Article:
Perhaps defendants' chronology would have more weight if James Sanders in the March 10, 1997 Press-Enterprise article had merely propounded his theory that a missile downed Flight 800. The article, however, goes much further. It expressly states that "He used classified documents obtained from a confidential source inside the official investigation," "Someone whom Sanders declined to identify passed him a 104-page printout of the FBI-NTSB catalog of every article recovered from the undersea crash site," that "Sanders said he later obtained samples of the residue" and that "The residue test was initiated by James Sanders, who said he obtained pieces of one of the seats." Prominently placed on the front page of the newspapers is a also color photograph of the "samples of seat material with residue." Based on these statements, the Court agrees with the Government that the article raised serious doubts about the security of the hangar and clearly indicated a potential violation of 49 U.S.C. § 1155(b).

 As to the April 1997 meeting, the Government asserts that prosecutors attempted to gain James Sanders' cooperation in locating the source inside the NTSB investigation who was providing portions of the wreckage to him. When Sanders indicated that he would rely on the "shield law" to protect his source, the Government informed Sanders that his refusal to cooperate may lead to his own indictment. The Court agrees that this chronology does not present objective evidence of vindictiveness. See, e.g., United States v. Goodwin, 457 U.S. 368, 383, 102 S. Ct. 2485, 2494, 73 L. Ed. 2d 74 (1982) (pursuing felony charges after defendant rejects misdemeanor plea is not vindictive prosecution); Bordenkircher v. Hayes, 434 U.S. 357, 364, 98 S. Ct. 663, 668, 54 L. Ed. 2d 604 (1978) (no vindictive prosecution when the government presents the defendant with the "unpleasant alternatives" of forgoing trial or facing charges on which he was plaintiff subject to prosecution).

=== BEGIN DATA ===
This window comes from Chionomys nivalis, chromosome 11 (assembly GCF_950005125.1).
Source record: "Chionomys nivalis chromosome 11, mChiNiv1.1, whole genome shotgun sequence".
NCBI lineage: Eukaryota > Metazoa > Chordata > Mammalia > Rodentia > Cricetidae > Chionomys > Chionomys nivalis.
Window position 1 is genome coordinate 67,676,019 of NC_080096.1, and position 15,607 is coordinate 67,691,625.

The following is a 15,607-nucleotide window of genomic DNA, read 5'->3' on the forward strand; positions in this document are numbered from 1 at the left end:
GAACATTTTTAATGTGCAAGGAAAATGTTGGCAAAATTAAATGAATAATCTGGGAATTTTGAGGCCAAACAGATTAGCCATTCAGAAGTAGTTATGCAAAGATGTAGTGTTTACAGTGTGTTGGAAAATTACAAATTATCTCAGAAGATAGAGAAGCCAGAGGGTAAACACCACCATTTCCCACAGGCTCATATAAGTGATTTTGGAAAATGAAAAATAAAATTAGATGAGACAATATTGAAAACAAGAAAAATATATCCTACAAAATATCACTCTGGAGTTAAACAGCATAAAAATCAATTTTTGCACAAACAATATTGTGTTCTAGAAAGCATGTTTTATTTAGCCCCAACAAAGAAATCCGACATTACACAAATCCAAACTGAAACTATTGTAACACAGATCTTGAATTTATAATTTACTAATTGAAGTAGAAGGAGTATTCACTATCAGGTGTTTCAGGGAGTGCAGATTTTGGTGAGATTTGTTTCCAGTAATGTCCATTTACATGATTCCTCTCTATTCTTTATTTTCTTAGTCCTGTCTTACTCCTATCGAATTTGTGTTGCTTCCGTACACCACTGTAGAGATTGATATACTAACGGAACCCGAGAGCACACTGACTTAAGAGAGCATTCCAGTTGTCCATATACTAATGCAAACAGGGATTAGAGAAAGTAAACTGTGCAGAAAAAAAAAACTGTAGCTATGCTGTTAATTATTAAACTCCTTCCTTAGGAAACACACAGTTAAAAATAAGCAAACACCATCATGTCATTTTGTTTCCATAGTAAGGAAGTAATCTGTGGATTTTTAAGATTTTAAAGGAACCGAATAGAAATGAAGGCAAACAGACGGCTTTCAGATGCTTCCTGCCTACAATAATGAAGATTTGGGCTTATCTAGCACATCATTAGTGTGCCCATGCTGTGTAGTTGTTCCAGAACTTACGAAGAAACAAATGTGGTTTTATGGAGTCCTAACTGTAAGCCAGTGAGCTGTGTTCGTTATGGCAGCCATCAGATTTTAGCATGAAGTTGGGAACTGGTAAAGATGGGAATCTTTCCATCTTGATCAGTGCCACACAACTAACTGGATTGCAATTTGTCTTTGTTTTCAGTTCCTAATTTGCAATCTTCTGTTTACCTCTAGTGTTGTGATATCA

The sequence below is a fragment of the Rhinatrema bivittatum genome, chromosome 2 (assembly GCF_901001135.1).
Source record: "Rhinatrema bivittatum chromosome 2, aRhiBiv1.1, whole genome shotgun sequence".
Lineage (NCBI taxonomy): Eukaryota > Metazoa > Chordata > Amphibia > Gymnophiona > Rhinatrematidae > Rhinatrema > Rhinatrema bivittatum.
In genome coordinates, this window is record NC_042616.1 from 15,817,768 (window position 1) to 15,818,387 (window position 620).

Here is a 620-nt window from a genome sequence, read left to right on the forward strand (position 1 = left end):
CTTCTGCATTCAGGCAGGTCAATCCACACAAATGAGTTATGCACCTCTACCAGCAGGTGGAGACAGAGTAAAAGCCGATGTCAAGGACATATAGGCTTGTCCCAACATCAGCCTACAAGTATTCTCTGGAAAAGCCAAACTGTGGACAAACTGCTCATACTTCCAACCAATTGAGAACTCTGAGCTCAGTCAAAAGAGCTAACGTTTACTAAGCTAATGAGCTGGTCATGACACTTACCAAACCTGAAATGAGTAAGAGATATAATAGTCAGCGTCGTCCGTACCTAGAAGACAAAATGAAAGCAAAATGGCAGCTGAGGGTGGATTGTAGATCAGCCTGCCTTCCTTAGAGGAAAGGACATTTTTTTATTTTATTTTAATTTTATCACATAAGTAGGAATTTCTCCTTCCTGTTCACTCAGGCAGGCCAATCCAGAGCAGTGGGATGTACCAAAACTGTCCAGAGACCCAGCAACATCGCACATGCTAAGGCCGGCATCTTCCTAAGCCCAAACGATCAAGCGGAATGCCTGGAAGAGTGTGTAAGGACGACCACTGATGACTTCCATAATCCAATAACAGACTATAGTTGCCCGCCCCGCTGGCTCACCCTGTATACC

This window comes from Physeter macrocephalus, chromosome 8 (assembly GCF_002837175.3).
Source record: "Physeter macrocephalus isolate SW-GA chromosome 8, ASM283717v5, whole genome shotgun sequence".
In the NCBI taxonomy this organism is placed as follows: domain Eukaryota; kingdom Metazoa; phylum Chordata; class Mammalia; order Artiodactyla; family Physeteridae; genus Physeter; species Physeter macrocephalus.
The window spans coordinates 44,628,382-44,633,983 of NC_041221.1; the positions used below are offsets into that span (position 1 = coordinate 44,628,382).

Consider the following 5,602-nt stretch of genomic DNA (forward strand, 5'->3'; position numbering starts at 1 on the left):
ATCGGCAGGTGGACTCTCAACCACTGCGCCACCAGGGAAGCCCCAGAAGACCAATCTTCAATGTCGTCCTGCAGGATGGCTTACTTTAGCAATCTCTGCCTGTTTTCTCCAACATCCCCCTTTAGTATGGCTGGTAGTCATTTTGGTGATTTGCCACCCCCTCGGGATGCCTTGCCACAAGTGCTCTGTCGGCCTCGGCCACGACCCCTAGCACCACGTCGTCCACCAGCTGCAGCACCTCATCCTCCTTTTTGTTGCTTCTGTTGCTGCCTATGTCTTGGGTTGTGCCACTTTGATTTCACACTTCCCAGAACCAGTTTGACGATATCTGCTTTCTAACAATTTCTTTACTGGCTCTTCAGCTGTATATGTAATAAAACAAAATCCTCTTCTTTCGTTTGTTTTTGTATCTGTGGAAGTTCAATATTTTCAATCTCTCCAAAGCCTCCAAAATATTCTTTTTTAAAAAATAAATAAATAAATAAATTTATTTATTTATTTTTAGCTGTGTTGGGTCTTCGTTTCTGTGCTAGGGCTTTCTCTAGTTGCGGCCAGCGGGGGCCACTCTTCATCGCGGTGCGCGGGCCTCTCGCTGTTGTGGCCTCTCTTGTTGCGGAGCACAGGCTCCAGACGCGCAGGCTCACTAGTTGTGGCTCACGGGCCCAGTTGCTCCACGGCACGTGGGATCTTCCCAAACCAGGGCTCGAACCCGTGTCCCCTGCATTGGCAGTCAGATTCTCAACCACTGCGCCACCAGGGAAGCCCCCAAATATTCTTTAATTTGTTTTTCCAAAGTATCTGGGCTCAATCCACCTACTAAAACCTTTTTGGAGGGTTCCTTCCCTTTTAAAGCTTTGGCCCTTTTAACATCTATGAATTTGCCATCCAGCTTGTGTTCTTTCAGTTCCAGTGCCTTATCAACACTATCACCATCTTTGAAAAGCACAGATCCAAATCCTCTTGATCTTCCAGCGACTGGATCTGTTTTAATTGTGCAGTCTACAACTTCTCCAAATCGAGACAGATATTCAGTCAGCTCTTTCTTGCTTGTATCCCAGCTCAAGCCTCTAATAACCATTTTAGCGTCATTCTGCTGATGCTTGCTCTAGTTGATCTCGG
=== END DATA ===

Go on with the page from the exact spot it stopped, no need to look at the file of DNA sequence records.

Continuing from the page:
The Government also denies that it threatened to charge Elizabeth Sanders at this meeting. Rather, Government prosecutors asked Jeffrey Schlanger to ask Ms. Sanders whether she would meet with investigators for an interview, and Mr. Schlanger said he would communicate the request. Mr. Schlanger later informed government officials that she would not consent to an interview on the grounds of her spousal and Fifth Amendment privileges. Sanders was informed at the meeting, however, that if the investigation revealed involvement of his wife, who was a TWA employee, there was no guarantee that she would not be prosecuted. Regardless of this apparent factual dispute as to what exactly was stated at this meeting, the Court finds that any potential "threats" of indictment based on either of the defendants' failure to cooperate in the investigation does not support their contention of selective or vindictive prosecution for the reasons stated above.